Friday, November 13, 2015


Reporter defends Iowa as a smart state, but ranks Hawaii as the dumbest

Iowa is the eighth-smartest state, behind, in order: Massachusetts, Minnesota, New Hampshire, Connecticut, Wisconsin, Kansas and Vermont. Donald Trump's home state of New York came in 17th. The bottom five states were Florida, Alabama, Mississippi, Nevada and, in the 50th spot, Hawaii.—one reporter’s ranking of state “smartness”

by Larry Geller

Ouch. That hurt. Who wants to learn that the state they live in is the least smartest state in the country?? It must be really tough to be the least smart kid in a class, or on a team that just never can win. What do you do??

It’s fair to question the reporter’s methodology in this Washington Post story written to challenge Donald Trump’s remarks about Iowa. On the other hand, Hawaii became collateral damage as he ranked the states according to his own measures, which were:

  1. IQ, as estimated by Virginia Commonwealth's Michael McDaniel in 2006
  2. 2015 SAT scores, compiled by The Post
  3. 2015 ACT scores, via the company that administers the tests
  4. The percentage of college graduates in the state, compiled by the Census Bureau

[Washington Post, Actually, Mr. Trump, Iowa is one of the smartest states in the union, 11/13/2015]

Without validating the reporter’s conclusions, this could explain much. Honolulu’s rail plans, for example.

On the other hand, I want to say up front that we are also among the smartest of states. Since 1974 we have had our Prepaid Health Care Act, providing healthcare to the maximum number of our people, at a time when Obamacare wasn’t even a gleam in Romney’s eye. The PPHCA was the first in the nation to set minimum standards of health care benefits for workers.

We are smart enough to be one of only two states that refuse to legalize gambling (though keep an eye on some of our dumb legislators this session who plan to introduce gambling bills…).

But still …

Covering prime farmland and increasing the number of cars on already jammed highways, is not smart.

Maybe we are kind of dumb. Not you, dear reader, not you. Discerning readers of Disappeared News are all ckearly above average.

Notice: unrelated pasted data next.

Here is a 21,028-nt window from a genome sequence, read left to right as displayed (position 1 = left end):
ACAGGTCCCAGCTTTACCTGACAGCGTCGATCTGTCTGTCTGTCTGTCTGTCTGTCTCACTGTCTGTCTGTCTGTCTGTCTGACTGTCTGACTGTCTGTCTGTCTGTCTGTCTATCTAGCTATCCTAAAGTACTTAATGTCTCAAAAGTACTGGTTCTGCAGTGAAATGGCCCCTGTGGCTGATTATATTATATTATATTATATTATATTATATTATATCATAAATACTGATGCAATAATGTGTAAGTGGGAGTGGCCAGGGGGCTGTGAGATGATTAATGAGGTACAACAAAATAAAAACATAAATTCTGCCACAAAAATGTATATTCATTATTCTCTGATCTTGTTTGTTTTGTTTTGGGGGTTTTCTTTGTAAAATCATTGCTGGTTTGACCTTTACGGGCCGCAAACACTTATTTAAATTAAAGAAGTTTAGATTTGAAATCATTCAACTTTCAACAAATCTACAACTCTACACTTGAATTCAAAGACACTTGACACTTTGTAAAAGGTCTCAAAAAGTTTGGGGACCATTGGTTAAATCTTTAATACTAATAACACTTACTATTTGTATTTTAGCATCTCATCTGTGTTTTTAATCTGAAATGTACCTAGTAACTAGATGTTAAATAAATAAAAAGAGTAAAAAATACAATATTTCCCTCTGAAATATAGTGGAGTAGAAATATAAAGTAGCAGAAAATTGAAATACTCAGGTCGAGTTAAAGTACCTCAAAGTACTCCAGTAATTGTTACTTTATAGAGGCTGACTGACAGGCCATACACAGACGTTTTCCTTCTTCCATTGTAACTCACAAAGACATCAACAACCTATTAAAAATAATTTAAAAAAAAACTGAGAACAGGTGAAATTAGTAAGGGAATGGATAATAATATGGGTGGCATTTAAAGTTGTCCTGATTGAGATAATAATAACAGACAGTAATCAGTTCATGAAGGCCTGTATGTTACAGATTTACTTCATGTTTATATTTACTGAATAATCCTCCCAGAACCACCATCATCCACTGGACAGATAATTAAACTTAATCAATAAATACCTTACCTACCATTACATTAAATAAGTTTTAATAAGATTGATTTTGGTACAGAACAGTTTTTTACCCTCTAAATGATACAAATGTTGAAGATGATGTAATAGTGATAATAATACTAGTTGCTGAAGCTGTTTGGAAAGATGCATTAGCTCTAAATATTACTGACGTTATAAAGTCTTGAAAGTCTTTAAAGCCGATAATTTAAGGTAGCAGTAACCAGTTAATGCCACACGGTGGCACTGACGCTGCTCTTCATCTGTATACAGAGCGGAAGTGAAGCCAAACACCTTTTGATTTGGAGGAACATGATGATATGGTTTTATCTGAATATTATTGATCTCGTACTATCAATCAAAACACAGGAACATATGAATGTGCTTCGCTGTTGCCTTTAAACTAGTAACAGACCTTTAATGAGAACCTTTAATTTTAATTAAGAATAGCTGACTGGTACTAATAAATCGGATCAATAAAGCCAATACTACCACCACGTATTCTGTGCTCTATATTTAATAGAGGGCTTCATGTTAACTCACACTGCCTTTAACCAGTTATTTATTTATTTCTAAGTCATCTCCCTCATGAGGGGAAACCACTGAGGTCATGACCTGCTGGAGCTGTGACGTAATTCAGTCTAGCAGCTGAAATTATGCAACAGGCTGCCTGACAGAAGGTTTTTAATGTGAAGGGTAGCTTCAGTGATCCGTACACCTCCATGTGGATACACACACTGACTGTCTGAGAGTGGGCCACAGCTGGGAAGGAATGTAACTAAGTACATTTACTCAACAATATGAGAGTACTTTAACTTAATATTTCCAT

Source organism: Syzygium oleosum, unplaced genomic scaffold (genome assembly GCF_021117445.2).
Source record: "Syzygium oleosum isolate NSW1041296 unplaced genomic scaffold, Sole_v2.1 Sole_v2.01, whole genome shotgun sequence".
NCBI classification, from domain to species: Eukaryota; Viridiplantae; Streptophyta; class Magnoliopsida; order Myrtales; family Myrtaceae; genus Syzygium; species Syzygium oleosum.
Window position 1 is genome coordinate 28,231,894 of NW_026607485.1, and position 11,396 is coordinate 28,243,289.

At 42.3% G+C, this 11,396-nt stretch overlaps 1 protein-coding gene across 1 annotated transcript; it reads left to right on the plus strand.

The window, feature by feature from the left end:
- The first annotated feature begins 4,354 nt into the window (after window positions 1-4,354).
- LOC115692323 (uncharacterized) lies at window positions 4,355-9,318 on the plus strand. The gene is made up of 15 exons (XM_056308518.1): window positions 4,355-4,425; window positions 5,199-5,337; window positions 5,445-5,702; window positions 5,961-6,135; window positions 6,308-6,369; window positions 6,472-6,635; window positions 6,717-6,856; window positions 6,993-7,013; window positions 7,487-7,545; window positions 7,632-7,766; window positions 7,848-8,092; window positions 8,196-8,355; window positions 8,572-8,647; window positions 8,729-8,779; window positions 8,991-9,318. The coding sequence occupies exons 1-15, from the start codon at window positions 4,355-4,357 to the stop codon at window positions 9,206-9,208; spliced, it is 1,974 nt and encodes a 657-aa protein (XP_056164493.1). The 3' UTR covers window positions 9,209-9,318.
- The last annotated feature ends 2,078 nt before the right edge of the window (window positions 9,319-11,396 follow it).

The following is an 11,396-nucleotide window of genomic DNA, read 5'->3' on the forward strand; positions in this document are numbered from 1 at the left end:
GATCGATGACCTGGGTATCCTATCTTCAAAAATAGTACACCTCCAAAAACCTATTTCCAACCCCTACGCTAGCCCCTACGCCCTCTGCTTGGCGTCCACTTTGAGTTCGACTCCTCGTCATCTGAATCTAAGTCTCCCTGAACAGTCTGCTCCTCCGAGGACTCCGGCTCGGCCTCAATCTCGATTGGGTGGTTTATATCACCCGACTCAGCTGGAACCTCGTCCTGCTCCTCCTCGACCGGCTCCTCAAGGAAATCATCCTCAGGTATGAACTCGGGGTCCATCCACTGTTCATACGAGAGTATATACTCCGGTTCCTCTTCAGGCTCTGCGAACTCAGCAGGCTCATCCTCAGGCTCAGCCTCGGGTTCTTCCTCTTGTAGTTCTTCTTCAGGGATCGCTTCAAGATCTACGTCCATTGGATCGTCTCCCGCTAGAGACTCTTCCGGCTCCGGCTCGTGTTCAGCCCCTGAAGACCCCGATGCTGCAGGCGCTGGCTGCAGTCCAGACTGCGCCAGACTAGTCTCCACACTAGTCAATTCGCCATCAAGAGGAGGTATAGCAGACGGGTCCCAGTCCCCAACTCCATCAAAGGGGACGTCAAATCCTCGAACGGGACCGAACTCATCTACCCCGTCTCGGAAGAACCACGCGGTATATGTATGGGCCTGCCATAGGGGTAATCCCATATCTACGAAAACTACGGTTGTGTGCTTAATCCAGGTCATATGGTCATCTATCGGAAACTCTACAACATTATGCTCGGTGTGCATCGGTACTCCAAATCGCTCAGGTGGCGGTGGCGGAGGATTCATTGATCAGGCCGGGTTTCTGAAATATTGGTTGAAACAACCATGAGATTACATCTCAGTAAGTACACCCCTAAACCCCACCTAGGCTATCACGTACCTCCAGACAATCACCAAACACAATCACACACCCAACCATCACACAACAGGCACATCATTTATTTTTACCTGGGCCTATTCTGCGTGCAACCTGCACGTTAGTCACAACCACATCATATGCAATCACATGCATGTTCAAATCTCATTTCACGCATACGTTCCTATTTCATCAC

Just ponder the implications of the Washington Post article. How does one react to being included in a “lowest” ranking? Ask schoolkids to try harder? Find a coach to fire? Wait—we keep doing that and end up looking really dumb.

The local news these days is full of so much that might support the reporter’s inadvertent case against our collective state intelligence.

Like, sweeping homeless encampments instead of building places for people to live. Not smart.

Like, giving up federal money (free money!) when our budget is so tight, simply because we don’t know how to spend it. Even state officials admit we are too dumb to spend free money and could lose many millions of it. No, they didn’t put it exactly that way, but close enough. We’d be stupid to let that happen. Are we going to let that happen??

As to rail, our City government doesn’t seem competent to either pick the best system for Honolulu or to build it within our ability to pay.

Think: had they chosen a system that would start in Waianae and branch off to the University of Hawaii and Waikiki, people could actually get from where they live to where they work or study. And retail would flourish along Farrington Highway, making it less necessary to come into town for many. The system they are building is so expensive it will never go there.

Honolulu’s “urban planning” and its transit plan in particular do not derive from citizen participation, and we’ve been short of visionary leadership as well. Whatever developer wants to pave over farmland gets the green light to do so. The current dispute over whether rail should proceed is only possible because it is a fight among politicians and ideologues. Before this phase of the battle, the City Council wavered over the route (Salt Lake, Nimitz, Dillingham, etc.) based on the whim of city councilmen, not as a result of careful and inclusive urban planning. Pure politics. Little common sense.

If someone living out west in Waianae needs to get to a job in downtown Honolulu or in Waikiki, they’re stuck, the train will never go there. Nor will retail and small business spring up along a transit right-of-way, because no transit is planned for them. It’s the ‘60s thinking—get into a car. This has not worked for some time, and as noted by Honolulu’s designation as the worst traffic-congested city in the country, there’s no relief in sight. More development over previous farmland simply means more cars. You’d think we’d learn.

[Portland: A city that didn’t build a single, short elevated train line—and prospered, 5/28/2012] [includes video]

Well, look: We believe our government leaders should be self-selected from the general population. We don’t require IQ tests to qualify for elected office. This would apply anywhere in the country, of course. At the same time, no IQ test is required to vote. So we really can’t blame those we put in office when we’re responsible.

So while I bristle at the Washington Post ranking of Hawaii as the least smart state, I wonder if it might explain some things, sad to say.


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